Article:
Next up in the Western Lands mixtape series: piano! Keyboards are perhaps the heart of western music, the site where composition often occurs. Its maestros are at the front of the orchestras, the rock stars of concert hall (Lisztomania!). Piano music is capable of the most delicate intricacies, the most overwhelming fiery explosions, and everything in between.
A side note: there are two African-American jazz composers/pianists included on these mixtapes. Cecil Taylor is up front about looking at the European tradition as much as the history of jazz; Monk, not as much. A purist would argue about their inclusion, but it is well known that 20th century composers by and large were eager to celebrate the contributions of jazz . . . Stravinsky, for instance, wrote pieces for "jazz orchestra" and is said to have championed Duke Ellington as the greatest composer as the 20th century. And though Monk may not display the chops of a Glenn Gould (okay, that's not fair, because who does?), the parallels between his brand of eccentricity and someone like Satie seems fairly clear.
So, enjoy this playlist as some of the all time greats tickle the ivories! As always, Spotify playlist tracks mixtapes as closely as reasonably possible.
Tape 5: Piano
Beethoven – Piano Sonata No.2: II Adagio cantabile (Glenn Gould)
Erik Satie –
Trios Nocturnes (Aldo Ciccolini)
John Cage –
Music of Changes III (David Tudor)
– Erzulie Maketh Scent: Part II (Cecil Taylor)
My mother, in a well-intentioned (probably Dr. Spock influenced) effort to expose her firstborn to culture at a young age, made sure I listened to a copy of some sort of Disney-esqe classical music for children LP. It went well with the grey wool pants, suspenders, starched white shirt, bow tie, and sweater with a crest that I sported in my toddler pictures. Fortunately for everyone involved, she gave up on that by the time her other children showed up. I did, however, manage to pick up a couple orchestral favorites before I turned five: Handel's Water Music, and Rimsky-Korsakov's Scheherazade. Neither are of major interest to me anymore, but I have copies on hand in case I ever want to revisit them.
As a teenager, I became obsessed with rock, mainly hard rock/heavy metal. Led Zeppelin was never far from the turntable, nor were The Who, Hendrix, or the Rolling Stones. Eventually, Frank Zappa became an obsession, which led to my second brush with classical music: I had his first London Symphony Orchestra record, 200 Motels, and Orchestral Favorites (one of the Läther releases). I didn't really "get" it, I didn't know if it was supposed to be good or not (because lord knows you can't count on Zappa fans for a reasonable critique of his "genius"). It occurred to me to start listening to classical music as a way to acquire more knowledge of music - which was quickly becoming my main fascination - and to that end, I picked up a couple cheap classical cassettes. One, Grieg's Peer Gynt Suites, remains a favorite to this day; a second, Ravel's Daphnis et Chloé, is also a piece that still stays with me.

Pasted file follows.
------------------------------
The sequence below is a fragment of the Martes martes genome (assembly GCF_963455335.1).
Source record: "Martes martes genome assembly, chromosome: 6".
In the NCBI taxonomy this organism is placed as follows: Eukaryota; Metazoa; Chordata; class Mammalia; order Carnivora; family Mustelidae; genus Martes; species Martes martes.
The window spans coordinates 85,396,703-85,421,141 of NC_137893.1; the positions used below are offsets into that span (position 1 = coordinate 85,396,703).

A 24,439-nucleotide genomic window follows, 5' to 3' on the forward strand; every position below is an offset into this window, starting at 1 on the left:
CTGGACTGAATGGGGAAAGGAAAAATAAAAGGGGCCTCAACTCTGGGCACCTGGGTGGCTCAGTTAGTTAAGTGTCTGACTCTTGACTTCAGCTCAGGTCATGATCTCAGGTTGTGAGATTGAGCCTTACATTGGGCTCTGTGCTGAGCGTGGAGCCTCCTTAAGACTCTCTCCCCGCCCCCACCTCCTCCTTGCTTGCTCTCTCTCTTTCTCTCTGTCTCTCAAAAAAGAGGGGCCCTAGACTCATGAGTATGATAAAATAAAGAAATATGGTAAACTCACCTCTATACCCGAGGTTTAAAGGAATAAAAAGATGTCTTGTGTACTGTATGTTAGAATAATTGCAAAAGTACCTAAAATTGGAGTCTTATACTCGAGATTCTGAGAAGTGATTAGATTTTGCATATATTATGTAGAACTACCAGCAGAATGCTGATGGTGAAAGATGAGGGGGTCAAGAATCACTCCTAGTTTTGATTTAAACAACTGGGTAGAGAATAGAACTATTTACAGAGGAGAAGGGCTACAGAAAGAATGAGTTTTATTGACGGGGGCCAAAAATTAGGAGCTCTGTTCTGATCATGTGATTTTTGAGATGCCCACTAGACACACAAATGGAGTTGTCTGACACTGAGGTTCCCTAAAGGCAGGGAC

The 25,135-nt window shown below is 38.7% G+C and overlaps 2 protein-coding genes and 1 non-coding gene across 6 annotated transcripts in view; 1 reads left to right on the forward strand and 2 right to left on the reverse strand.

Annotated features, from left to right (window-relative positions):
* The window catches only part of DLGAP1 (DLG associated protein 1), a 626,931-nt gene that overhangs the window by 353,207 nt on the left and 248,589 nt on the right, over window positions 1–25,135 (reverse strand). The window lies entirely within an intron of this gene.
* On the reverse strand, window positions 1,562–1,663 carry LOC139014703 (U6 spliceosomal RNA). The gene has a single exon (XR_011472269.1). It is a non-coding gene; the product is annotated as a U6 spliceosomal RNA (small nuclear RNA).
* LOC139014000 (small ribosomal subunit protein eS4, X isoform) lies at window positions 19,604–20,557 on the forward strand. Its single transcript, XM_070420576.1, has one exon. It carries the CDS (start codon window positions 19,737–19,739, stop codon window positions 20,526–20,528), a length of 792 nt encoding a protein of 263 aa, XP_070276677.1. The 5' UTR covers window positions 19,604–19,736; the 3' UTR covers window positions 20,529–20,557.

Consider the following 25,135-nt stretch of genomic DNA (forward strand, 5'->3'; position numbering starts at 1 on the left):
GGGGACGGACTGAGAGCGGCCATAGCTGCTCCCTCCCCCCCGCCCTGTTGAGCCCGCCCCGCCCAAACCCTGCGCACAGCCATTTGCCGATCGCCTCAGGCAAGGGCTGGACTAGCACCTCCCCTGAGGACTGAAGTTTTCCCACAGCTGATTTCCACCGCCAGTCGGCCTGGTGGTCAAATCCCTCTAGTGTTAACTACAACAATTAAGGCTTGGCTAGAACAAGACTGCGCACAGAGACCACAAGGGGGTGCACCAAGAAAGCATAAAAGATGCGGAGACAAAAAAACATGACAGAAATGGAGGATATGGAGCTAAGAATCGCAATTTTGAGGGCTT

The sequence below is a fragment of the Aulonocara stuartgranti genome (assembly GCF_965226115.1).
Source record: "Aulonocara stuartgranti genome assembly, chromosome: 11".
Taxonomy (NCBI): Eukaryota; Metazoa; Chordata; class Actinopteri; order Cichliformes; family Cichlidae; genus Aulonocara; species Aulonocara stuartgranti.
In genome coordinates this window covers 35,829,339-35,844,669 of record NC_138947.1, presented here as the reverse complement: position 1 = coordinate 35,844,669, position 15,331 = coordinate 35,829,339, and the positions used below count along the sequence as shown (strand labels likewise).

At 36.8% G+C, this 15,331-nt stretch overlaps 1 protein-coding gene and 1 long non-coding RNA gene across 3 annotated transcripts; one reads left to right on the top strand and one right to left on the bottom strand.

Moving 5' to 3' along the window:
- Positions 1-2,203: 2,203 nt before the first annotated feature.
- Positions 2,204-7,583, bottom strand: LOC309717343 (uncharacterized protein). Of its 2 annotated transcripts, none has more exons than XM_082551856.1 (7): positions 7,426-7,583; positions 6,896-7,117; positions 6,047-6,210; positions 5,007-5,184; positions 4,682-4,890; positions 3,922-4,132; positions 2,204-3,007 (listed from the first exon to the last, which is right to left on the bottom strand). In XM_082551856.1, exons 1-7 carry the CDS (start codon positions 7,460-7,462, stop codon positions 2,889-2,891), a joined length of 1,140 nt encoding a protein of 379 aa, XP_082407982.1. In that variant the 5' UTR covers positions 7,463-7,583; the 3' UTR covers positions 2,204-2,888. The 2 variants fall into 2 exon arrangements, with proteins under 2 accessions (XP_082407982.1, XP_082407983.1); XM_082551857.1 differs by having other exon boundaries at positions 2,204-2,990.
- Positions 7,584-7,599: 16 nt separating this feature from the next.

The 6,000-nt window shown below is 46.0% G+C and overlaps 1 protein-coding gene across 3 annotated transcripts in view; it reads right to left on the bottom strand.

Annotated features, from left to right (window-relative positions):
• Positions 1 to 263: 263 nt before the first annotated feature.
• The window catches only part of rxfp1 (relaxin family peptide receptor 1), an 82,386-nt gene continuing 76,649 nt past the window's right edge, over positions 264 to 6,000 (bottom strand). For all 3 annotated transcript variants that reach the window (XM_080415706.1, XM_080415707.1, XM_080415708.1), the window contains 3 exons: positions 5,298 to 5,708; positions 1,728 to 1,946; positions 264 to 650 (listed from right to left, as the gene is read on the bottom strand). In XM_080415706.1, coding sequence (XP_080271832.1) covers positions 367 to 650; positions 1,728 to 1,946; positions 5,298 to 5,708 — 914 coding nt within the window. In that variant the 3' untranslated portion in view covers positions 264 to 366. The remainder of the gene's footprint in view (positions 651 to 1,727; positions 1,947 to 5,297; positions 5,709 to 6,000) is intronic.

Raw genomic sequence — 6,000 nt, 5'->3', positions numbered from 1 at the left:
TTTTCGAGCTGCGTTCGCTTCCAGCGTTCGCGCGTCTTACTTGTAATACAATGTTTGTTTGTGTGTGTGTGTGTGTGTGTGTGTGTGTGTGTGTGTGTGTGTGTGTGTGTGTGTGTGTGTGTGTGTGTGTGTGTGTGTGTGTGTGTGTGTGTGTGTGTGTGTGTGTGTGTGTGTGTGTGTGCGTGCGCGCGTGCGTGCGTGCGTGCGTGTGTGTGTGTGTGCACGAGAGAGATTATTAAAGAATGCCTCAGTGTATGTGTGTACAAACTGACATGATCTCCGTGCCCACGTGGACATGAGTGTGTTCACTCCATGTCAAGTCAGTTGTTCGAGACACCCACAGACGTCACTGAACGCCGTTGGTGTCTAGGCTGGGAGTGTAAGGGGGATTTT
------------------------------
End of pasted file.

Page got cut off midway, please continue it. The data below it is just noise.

But then, punk rock happened to me, and I took a different track.
A few years into punk, I headed hard in the noise direction. At some point someone pointed out that there were "modern classical" composers who were even more obnoxious than Einstürzende Neubauten, and I discovered Turnabout's infamous Electronic Music LP, which featured Cage's "Fontana Mix", Berio's "Visage", and Mimaroglu's "Agony". Not far behind were Varèse, Stockhausen, Penderecki, Xenakis . . .
From there, I decided to start listening to classical music in a somewhat more systematic way. One gray day I ended up in Ars Nova/The Glass Harmonica, a classical music store (sheet music as well as classical LPs, cassettes, and the then-new medium of CD) just off Third Street down by Indiana University's School of Music, poking around to find something that might catch my interest. I found a tape from the so-called Walkman Classics series that featured Arnold Schoenberg. The only thing I know about Schoenberg is that a classical music snob I knew went on and on about how terrible he was, and said I should listen to everything by Mozart before anything else. I hated the Mozart I heard, so I guessed that I would like the guy he hated. That tape turned out to be one of the most deeply influential music pickups I ever made: Verklärte Nacht is one of my favorite pieces, but the other stuff blew me away as well: Ligeti's Lux aeterna, Nono's Como una ola de fuerza y luz, some Alban Berg . . . and a Stravinsky piece I didn't care for much. Maybe it was how the music perfectly sliced through the fog of the day, maybe it was the mood I was in; whatever the reason, that tape (pictured above) sent me on my quest to grasp classical music. Transfigured night, indeed.
I tell people all the time that I got into classical music backwards, starting with "difficult" modern composers and going backwards to more traditional classical music icons. I really don't go back to much further than Beethoven. I still hate most of the Mozart I hear (with the notable exception of his Requiem), and Bach sounds like math to me unless it is played by a transcendent musician such as Pablo Casals or Glenn Gould. But there is plenty of the romantic that I like - Debussy, Ravel, Mahler, Grieg, Sibelius - and I'm down for the mixing of melody, atonality, and just plain insanity of composers from Shostakovich to Cowell and Ives.
This, then, would be a reckoning.
As always, the Spotify playlist hews as close to the tapes as possible, but it is not always possible to find the exact version that I have. And yes, there are more to come: as I write this, I am up to tape 9.
Luigi Nono –
Y su sangre ya viene cantando (Maderna/Rome Symphony Orchestra)